Habif, Arogeti & Wynne, LLP’s Retail, Franchising & Hospitality group
How do you market your restaurant? Do you use traditional advertising or social media? Both? The way you market your restaurant can make a huge difference in its success and its bottom line. If your customers never hear of your eatery or never discover your great deals and promotions, then they won’t come enjoy your food. Marketing is an important component of your business that should be considered early in your business lifecycle and included in your budget.
According to Habif, Arogeti & Wynne, LLP’s 2nd Annual Halperns’ Food and Wine Survey, restaurateurs typically spend somewhere between .01 percent and five percent of their revenue on marketing. When setting your budget for the year, remember to set aside something in that range for marketing. The exact amount of spending that’s right for you can be determined with the assistance of a trusted business advisor.
If even the lower end sounds like more than your business can afford, don’t worry. The restaurant industry relies heavily on social media for marketing, and much of that can be free. Facebook and Twitter are the most common social media websites for restaurants, with 86.5 percent and 62.2 percent of restaurants having an account, respectively. Make sure your restaurant has an active presence on both sites and don’t be afraid to be friendly and informal with your customers. For instance, during NBC’s live broadcast of The Sound of Music on Dec. 5, DiGiorno Pizza tweeted a series of pizza-related puns, lyric changes and comments that garnered them 2,000 new followers in a single night. Even though DiGiorno isn’t a restaurant, you can get the same effect.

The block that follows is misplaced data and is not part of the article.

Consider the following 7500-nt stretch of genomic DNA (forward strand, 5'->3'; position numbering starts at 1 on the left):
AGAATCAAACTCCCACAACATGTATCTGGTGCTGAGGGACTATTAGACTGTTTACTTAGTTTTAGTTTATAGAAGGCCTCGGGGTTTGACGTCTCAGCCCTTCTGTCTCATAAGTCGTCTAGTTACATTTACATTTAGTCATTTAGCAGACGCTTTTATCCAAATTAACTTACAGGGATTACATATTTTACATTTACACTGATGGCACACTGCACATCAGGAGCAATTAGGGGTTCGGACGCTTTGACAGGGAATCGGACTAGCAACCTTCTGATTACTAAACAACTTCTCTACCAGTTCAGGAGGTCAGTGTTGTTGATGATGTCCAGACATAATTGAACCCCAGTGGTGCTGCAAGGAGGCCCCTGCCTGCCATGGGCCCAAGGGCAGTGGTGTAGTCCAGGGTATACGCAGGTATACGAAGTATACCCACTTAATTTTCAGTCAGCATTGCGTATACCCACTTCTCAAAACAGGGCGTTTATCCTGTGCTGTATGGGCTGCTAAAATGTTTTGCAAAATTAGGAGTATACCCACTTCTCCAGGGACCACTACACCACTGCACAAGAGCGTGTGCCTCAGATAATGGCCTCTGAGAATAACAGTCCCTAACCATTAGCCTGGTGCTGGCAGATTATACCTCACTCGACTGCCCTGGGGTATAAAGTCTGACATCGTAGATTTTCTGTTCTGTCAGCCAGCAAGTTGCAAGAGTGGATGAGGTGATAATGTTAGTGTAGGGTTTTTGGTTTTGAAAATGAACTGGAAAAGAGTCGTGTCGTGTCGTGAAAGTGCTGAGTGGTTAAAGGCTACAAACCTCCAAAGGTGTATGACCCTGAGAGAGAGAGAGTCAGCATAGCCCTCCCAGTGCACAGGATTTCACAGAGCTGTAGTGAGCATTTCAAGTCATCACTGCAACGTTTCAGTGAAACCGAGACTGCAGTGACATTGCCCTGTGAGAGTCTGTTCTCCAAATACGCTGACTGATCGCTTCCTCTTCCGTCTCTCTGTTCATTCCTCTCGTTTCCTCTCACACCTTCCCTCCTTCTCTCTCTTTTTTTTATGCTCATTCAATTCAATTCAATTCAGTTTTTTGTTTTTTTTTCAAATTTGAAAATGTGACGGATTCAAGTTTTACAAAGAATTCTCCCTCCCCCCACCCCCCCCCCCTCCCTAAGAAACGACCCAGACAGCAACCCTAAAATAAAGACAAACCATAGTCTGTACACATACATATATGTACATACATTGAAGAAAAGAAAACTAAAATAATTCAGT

If you really want to get ahead of the game, create accounts on Foursquare and Pinterest as well, which will allow your users to check into your restaurant when they arrive and share photos of your food that they’ve pinned.
Don’t forget about traditional advertising either. It costs more, but you can reach a broader segment of your customers. 16.2 percent of restaurateurs surveyed plan to increase their radio and newspaper advertising in 2014. Television ads are also expected to be popular next year, while billboards and magazine ads have fallen out of favor in the industry.
However, none of these marketing methods will impact your bottom line without follow-up, reporting and analysis. Before you enact a marketing plan, make sure it has measurable results so that you can easily tell which methods are working for your restaurant and which need to be adjusted to ensure your success.
What marketing tactics are you using today? Contact Tommy Lee at firstname.lastname@example.org or leave us a comment.